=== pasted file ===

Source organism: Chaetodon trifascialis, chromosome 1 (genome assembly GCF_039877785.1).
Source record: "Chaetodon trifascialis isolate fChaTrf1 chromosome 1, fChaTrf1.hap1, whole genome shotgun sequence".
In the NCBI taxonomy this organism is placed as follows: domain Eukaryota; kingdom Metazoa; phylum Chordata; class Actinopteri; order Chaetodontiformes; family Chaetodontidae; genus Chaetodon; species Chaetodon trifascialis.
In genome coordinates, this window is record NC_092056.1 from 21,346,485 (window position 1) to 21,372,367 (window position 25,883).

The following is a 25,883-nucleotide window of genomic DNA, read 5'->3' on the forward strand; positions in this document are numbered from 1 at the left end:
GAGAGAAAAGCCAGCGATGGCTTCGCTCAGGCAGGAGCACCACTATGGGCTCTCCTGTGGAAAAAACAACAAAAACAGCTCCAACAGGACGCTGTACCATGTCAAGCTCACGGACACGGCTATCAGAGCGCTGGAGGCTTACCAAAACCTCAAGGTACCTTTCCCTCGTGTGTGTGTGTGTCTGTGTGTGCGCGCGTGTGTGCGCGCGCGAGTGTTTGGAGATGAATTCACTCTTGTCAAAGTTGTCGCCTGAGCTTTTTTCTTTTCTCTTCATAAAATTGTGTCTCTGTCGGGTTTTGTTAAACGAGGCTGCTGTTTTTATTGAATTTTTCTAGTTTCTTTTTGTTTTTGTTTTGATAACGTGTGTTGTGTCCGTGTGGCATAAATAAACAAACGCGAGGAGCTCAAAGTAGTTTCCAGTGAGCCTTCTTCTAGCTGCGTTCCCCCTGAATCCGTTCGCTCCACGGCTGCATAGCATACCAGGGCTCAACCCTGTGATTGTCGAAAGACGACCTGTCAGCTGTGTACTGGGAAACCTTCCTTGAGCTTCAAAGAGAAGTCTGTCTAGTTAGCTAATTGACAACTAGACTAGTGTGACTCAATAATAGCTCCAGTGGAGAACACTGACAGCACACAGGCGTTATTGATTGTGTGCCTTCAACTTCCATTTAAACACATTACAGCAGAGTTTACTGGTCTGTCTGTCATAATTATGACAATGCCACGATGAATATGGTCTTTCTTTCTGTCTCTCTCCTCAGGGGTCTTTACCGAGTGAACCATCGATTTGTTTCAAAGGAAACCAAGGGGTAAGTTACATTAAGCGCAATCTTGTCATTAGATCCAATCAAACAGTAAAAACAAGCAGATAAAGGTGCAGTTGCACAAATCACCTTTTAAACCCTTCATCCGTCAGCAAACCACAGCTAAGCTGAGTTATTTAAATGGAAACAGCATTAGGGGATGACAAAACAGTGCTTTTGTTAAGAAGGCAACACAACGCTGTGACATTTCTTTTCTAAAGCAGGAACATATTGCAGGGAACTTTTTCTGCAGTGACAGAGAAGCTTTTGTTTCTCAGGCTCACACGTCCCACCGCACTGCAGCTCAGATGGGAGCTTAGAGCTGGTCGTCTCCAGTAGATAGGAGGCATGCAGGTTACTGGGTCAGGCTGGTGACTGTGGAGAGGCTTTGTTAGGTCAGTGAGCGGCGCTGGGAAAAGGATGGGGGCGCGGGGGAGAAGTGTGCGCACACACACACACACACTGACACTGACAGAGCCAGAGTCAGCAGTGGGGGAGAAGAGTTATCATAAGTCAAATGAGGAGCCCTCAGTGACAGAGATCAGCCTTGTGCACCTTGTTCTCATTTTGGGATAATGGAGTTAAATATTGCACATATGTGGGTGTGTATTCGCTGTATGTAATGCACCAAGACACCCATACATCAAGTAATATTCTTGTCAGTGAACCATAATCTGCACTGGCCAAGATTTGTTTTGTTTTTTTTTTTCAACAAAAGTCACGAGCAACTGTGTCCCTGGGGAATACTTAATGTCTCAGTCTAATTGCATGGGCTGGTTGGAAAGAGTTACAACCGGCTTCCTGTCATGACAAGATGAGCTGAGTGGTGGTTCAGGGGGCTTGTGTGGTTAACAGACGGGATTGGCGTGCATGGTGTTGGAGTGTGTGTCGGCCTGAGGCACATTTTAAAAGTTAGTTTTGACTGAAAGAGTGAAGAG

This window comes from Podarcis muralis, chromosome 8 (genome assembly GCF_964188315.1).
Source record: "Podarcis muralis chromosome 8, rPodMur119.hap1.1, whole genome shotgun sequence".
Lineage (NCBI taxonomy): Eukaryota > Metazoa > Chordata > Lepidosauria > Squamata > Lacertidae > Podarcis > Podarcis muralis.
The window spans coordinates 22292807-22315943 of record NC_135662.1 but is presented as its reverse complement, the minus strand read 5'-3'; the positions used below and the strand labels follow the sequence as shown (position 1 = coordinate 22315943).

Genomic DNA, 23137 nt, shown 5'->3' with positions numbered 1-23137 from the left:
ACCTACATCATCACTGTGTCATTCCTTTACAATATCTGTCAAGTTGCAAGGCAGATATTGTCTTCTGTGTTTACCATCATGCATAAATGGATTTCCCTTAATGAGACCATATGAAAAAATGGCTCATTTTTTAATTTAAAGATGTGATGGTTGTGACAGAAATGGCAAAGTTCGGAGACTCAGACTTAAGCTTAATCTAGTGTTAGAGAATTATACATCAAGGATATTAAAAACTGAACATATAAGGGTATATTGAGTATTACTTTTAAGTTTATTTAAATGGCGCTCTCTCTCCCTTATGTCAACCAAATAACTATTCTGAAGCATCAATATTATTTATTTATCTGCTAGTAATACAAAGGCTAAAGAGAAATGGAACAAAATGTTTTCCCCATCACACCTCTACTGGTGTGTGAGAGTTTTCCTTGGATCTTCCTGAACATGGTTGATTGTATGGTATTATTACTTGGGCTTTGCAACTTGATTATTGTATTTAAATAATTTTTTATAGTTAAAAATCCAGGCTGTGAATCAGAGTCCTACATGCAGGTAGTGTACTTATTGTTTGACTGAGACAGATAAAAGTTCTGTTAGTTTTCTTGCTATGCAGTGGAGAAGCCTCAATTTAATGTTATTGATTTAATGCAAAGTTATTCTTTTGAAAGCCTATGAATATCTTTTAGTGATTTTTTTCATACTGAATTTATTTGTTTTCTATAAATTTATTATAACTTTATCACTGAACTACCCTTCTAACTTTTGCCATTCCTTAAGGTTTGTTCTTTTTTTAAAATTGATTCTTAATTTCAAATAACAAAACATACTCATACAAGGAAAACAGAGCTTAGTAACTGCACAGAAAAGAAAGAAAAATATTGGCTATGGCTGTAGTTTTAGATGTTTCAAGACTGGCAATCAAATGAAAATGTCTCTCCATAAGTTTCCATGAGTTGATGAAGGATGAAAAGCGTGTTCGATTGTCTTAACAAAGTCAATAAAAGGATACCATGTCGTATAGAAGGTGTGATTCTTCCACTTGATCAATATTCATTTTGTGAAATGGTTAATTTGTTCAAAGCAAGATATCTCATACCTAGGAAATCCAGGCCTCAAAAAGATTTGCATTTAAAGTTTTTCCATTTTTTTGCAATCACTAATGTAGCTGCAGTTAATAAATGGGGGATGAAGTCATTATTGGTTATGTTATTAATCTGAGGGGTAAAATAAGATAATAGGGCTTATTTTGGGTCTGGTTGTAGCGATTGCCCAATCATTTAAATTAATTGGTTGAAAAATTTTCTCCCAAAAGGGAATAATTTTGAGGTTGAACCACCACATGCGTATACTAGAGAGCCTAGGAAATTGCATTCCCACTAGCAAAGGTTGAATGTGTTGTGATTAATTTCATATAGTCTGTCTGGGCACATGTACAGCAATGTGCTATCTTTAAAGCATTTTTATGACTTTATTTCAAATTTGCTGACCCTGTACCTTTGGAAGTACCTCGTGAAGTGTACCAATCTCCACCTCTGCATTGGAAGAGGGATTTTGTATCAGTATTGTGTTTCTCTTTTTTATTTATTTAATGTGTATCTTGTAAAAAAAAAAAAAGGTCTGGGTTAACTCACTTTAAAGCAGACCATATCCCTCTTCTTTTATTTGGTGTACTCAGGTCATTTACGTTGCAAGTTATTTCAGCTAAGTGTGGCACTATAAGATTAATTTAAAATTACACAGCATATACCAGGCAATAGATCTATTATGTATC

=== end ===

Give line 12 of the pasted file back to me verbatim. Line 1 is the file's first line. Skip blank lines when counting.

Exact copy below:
ACCTACATCATCACTGTGTCATTCCTTTACAATATCTGTCAAGTTGCAAGGCAGATATTGTCTTCTGTGTTTACCATCATGCATAAATGGATTTCCCTTAATGAGACCATATGAAAAAATGGCTCATTTTTTAATTTAAAGATGTGATGGTTGTGACAGAAATGGCAAAGTTCGGAGACTCAGACTTAAGCTTAATCTAGTGTTAGAGAATTATACATCAAGGATATTAAAAACTGAACATATAAGGGTATATTGAGTATTACTTTTAAGTTTATTTAAATGGCGCTCTCTCTCCCTTATGTCAACCAAATAACTATTCTGAAGCATCAATATTATTTATTTATCTGCTAGTAATACAAAGGCTAAAGAGAAATGGAACAAAATGTTTTCCCCATCACACCTCTACTGGTGTGTGAGAGTTTTCCTTGGATCTTCCTGAACATGGTTGATTGTATGGTATTATTACTTGGGCTTTGCAACTTGATTATTGTATTTAAATAATTTTTTATAGTTAAAAATCCAGGCTGTGAATCAGAGTCCTACATGCAGGTAGTGTACTTATTGTTTGACTGAGACAGATAAAAGTTCTGTTAGTTTTCTTGCTATGCAGTGGAGAAGCCTCAATTTAATGTTATTGATTTAATGCAAAGTTATTCTTTTGAAAGCCTATGAATATCTTTTAGTGATTTTTTTCATACTGAATTTATTTGTTTTCTATAAATTTATTATAACTTTATCACTGAACTACCCTTCTAACTTTTGCCATTCCTTAAGGTTTGTTCTTTTTTTAAAATTGATTCTTAATTTCAAATAACAAAACATACTCATACAAGGAAAACAGAGCTTAGTAACTGCACAGAAAAGAAAGAAAAATATTGGCTATGGCTGTAGTTTTAGATGTTTCAAGACTGGCAATCAAATGAAAATGTCTCTCCATAAGTTTCCATGAGTTGATGAAGGATGAAAAGCGTGTTCGATTGTCTTAACAAAGTCAATAAAAGGATACCATGTCGTATAGAAGGTGTGATTCTTCCACTTGATCAATATTCATTTTGTGAAATGGTTAATTTGTTCAAAGCAAGATATCTCATACCTAGGAAATCCAGGCCTCAAAAAGATTTGCATTTAAAGTTTTTCCATTTTTTTGCAATCACTAATGTAGCTGCAGTTAATAAATGGGGGATGAAGTCATTATTGGTTATGTTATTAATCTGAGGGGTAAAATAAGATAATAGGGCTTATTTTGGGTCTGGTTGTAGCGATTGCCCAATCATTTAAATTAATTGGTTGAAAAATTTTCTCCCAAAAGGGAATAATTTTGAGGTTGAACCACCACATGCGTATACTAGAGAGCCTAGGAAATTGCATTCCCACTAGCAAAGGTTGAATGTGTTGTGATTAATTTCATATAGTCTGTCTGGGCACATGTACAGCAATGTGCTATCTTTAAAGCATTTTTATGACTTTATTTCAAATTTGCTGACCCTGTACCTTTGGAAGTACCTCGTGAAGTGTACCAATCTCCACCTCTGCATTGGAAGAGGGATTTTGTATCAGTATTGTGTTTCTCTTTTTTATTTATTTAATGTGTATCTTGTAAAAAAAAAAAAAGGTCTGGGTTAACTCACTTTAAAGCAGACCATATCCCTCTTCTTTTATTTGGTGTACTCAGGTCATTTACGTTGCAAGTTATTTCAGCTAAGTGTGGCACTATAAGATTAATTTAAAATTACACAGCATATACCAGGCAATAGATCTATTATGTATC